In the present historical period from the late 1970s to the present, finance capital has reached the limit of its historical development, in that it has become cannibalistic. It has turned in on itself and begun to devour its own. Hedge funds and private equity represent sections of big capital that cannot invest in industry, because there is no opportunity to do so and get an acceptable rate of return in a short time. The return to finance capital in the 70s led once again to a lower industrial rate of growth in return for an export of capital, most particularly to China. Attempts to export capital to other parts of the world were not always successful and did lead to very large finance capitalist losses, as in the banking crisis over South America in the early eighties, or for that matter in relation to Argentina. Similarly, there was a financial crisis in East Asia in 1997. This led to an attempt to return capital to productive industry most particularly with the dot-com boom and indeed the whole period after the crisis of 1989-93. However, finance capital determined the firm and result of the boom. Short-termism was all. As a result, firms attempted to artificially raise their share prices by distorting their profits by various forms of 'creative accounting'. Workers were paid in shares and the resulting income not counted in costs; money was taken out of the pension funds on a very large scale in order to boost the share price of the firm's shares already held in the pension fund, creating an apparently rising surplus in the pension fund; losses were put into secret offshore accounts firms bought up competitors' output on a mutual basis, so creating an illusion of increasing output. As a result, the boom of the 1990s was in large part an artificial upturn, which could only have a spectacular end as it did first with the Long Term Capital Management Fund going under and then the downturn starting in March 2000 with the dotcom crash. US IN DECLINE BUT STILL DOMINATES Finance capital only turned to China in a very big way during and after this period. For some time, the actual profits so obtained were meagre. However, the reserve army in the developed countries increased and wages were held down, at the same time as goods imported from China were very cheap. That meant that the standard of living could remain static with declining money wages or even go up. The flows of profits from China are dwarfed by the enormous investments in US government bonds by the Chinese state. Just as the Japanese earlier invested in US bonds and property and lost a considerable amount of the value of those investments as the dollar declined in relation to the yen, so the Chinese are today losing out. In effect, taxation in the United States is reduced as a result, so allowing corporations and the rich to benefit, given the relatively regressive nature of modem taxation. There are those who talk of a shift in power away from the west to the east, from the United States to China and India. There is no evidence of this seismic shift. If there were one, it would be a shift from the US capitalist class to the Chinese Communist Party or to the capitalist class of China and that of India. In fact, the Chinese economy is highly dependent on its ability to export its goods to the US and Europe, and this in turn is dependent on the absence of barriers for that export. Furthermore it should be noted that the Chinese Communist Party is not that stable in that there were some 80,000 protests, marches etc... in 2007 against various government-controlled policies. Given the strategic role of the US in the area, both in regard to Taiwan and to other states, one might surmise that the US could destabilise China if it so wanted. It could do so by supporting various minority groups, whether of an ethnic or an ideological kind, as it appears to be doing in Iran. It could mount an international campaign for free speech and support various indigenous movements, as it has done in the past in eastern Europe. In fact, although there are clear elements of these aspects to be seen, they are limited - more of a warning than a threat. In other words, China today is heavily dependent on the west both economically and strategically.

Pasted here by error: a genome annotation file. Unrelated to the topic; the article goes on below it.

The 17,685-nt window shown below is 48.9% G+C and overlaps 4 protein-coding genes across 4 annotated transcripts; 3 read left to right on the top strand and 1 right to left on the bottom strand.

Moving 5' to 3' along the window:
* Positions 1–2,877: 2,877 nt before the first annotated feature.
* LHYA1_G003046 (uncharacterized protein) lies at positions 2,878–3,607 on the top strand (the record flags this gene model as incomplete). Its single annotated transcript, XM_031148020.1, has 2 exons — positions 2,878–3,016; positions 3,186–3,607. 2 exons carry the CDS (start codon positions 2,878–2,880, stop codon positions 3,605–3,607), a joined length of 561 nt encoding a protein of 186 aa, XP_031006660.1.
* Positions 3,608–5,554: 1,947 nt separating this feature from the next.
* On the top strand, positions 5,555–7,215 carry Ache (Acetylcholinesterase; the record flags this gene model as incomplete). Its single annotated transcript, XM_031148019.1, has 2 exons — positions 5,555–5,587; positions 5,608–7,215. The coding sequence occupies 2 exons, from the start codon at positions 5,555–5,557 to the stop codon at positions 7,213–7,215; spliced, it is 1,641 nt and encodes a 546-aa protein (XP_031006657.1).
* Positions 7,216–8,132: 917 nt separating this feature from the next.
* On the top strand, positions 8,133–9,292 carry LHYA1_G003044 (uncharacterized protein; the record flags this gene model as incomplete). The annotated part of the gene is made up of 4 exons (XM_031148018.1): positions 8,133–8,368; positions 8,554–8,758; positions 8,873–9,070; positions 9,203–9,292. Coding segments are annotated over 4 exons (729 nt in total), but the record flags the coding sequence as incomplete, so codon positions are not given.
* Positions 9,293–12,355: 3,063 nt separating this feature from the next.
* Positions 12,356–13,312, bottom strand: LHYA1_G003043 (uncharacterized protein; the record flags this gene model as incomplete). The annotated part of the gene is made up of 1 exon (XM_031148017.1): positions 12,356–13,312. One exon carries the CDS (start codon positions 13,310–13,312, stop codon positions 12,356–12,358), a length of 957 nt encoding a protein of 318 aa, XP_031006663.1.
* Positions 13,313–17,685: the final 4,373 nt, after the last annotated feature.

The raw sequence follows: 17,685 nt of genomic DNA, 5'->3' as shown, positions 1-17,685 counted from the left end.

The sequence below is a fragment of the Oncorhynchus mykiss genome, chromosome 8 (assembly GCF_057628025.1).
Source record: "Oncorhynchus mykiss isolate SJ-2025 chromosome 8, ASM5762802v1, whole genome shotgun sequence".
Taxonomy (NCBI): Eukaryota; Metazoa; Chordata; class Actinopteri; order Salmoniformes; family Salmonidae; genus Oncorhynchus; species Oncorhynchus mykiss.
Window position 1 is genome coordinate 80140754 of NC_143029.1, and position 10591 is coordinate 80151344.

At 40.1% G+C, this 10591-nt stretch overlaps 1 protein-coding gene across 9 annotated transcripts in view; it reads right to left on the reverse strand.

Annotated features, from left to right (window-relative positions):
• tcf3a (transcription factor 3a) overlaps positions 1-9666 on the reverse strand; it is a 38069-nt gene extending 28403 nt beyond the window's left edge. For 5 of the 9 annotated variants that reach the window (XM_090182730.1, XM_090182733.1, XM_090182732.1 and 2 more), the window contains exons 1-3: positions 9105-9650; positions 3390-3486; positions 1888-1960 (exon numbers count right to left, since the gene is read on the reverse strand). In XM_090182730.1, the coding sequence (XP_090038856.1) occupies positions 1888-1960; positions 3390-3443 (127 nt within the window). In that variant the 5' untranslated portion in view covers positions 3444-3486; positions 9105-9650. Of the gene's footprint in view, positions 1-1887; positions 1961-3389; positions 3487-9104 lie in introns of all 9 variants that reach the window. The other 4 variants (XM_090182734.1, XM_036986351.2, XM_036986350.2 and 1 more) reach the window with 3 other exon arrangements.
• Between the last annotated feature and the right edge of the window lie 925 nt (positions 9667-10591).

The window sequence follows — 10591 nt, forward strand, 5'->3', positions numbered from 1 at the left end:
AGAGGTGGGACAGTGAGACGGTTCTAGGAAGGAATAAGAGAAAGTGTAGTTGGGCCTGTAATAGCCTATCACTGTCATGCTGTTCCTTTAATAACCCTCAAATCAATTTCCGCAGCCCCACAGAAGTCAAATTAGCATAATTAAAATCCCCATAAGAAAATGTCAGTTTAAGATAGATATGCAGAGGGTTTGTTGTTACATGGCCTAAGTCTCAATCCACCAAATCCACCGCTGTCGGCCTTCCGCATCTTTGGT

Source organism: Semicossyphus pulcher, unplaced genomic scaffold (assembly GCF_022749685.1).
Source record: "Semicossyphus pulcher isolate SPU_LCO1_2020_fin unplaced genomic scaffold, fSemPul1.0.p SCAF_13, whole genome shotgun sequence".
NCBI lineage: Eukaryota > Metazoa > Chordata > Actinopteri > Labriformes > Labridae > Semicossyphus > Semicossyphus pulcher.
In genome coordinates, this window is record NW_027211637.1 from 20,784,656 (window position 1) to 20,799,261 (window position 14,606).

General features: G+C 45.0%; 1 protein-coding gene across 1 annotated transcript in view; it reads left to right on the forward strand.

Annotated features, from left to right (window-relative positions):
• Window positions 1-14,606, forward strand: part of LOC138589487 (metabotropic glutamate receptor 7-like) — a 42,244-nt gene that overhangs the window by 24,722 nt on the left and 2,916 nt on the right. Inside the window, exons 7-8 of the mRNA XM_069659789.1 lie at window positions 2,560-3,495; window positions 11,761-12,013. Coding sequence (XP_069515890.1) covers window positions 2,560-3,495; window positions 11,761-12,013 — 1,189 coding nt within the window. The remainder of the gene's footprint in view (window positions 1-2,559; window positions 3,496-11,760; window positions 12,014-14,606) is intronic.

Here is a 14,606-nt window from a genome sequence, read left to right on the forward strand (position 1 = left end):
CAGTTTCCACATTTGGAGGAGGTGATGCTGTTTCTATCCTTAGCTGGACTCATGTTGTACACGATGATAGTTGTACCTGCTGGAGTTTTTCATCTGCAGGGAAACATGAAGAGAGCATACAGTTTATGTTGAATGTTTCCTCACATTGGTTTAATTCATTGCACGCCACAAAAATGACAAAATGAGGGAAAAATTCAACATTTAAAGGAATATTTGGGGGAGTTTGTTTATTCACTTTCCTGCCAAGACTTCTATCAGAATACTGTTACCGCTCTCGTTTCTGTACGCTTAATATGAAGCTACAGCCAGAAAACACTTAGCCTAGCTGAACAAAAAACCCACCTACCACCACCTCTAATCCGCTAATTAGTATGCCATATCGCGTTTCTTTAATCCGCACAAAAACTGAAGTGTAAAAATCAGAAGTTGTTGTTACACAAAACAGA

The production of goods in China should be looked on as yet another example of exploitation by the capitalist class of the west. Goods are made in China under strict supervision, with workers being super-exploited, working up to 13 hours per day, for a pittance in pay. The goods are exported to the west for low prices, allowing the resulting lower wages of western workers to raise profits. As indicated, taxation is lower because of the investment of Chinese foreign currency in US government bonds. The success of Japan, South Korea, Taiwan, Singapore and Malaysia had more to do with the cold war than with some superior ability to absorb capitalism. It should be noted that these countries had occupying troops for crucial periods, who ensured that the working class was controlled and so could be super-exploited to make high profits. At the same time, the United States allowed these countries to have access to its market, although the same countries maintained tariffs against US industry. China does not have the same conditions. Although the Communist Party controls the country with a military/secret police presence, it remains vulnerable to internal discontent and has to make concessions from time to time. As a Stalinist-ruled country, it still has its legacy of low productivity in the state sector and a more general tendency to lower productivity where the state plays a role in industry. Furthermore, it has joined the World Trade Organisation, under which it is bound to a series of rules of international trade, so making it more difficult to protect its industry. There is, therefore, a limit to the success of Chinese capitalism, a limit that is likely to show itself under the current downturn. HISTORIC TURNING POINT In short, capitalism was stabilised by Stalinism, social democracy and the cold war. All three have gone. Finance capital has taken over the strain, but is itself short-termist and has reached its natural terminus, with a huge agglomeration of capital unable to find an outlet. The result was a downturn in March 2000, which was only lifted with the war in Iraq, leading to war spending practically doubling. The boom which then erupted took on wholly unexpected forms, in that the US balance of payments grew to unsustainable levels, resulting in the decline in the value of the dollar and in trust in the dollar. US capitalism, which was already in decline as the hegemonic capitalist power, reached a turning point. Asset prices went through the roof, among them houses; derivatives reached the gigantic figure of $596 trillion; and commodity prices took off. The wealthy could not invest in industry, so they put their money into any available asset that looked like increasing in price over time, including various forms of gambling on price changes. At some point, the asset price inflation had to come to an end. Eventually commodity prices will also fall. At the same time, there is a limit to war, when people do not want to fight and the war is regarded as illegitimate. Industry then finds itself in trouble, both with the absence of war funding and with the decline in asset values. Demand for goods retreats, as workers' wages are static or decline and more are unemployed. We are now living in an historic turning point. The present downturn is a result of the end of the period of post-war stability. It is already comparable to the 1929 depression in its potential magnitude, had the government not intervened. It still has a long way to go. Marxists have long talked of the contradictions of capitalism showing themselves. In the past, they refused to look at the reality of the forces stabilising capitalism. Today they must not be so traumatised by their past failures that they cannot see what is staring them in the face.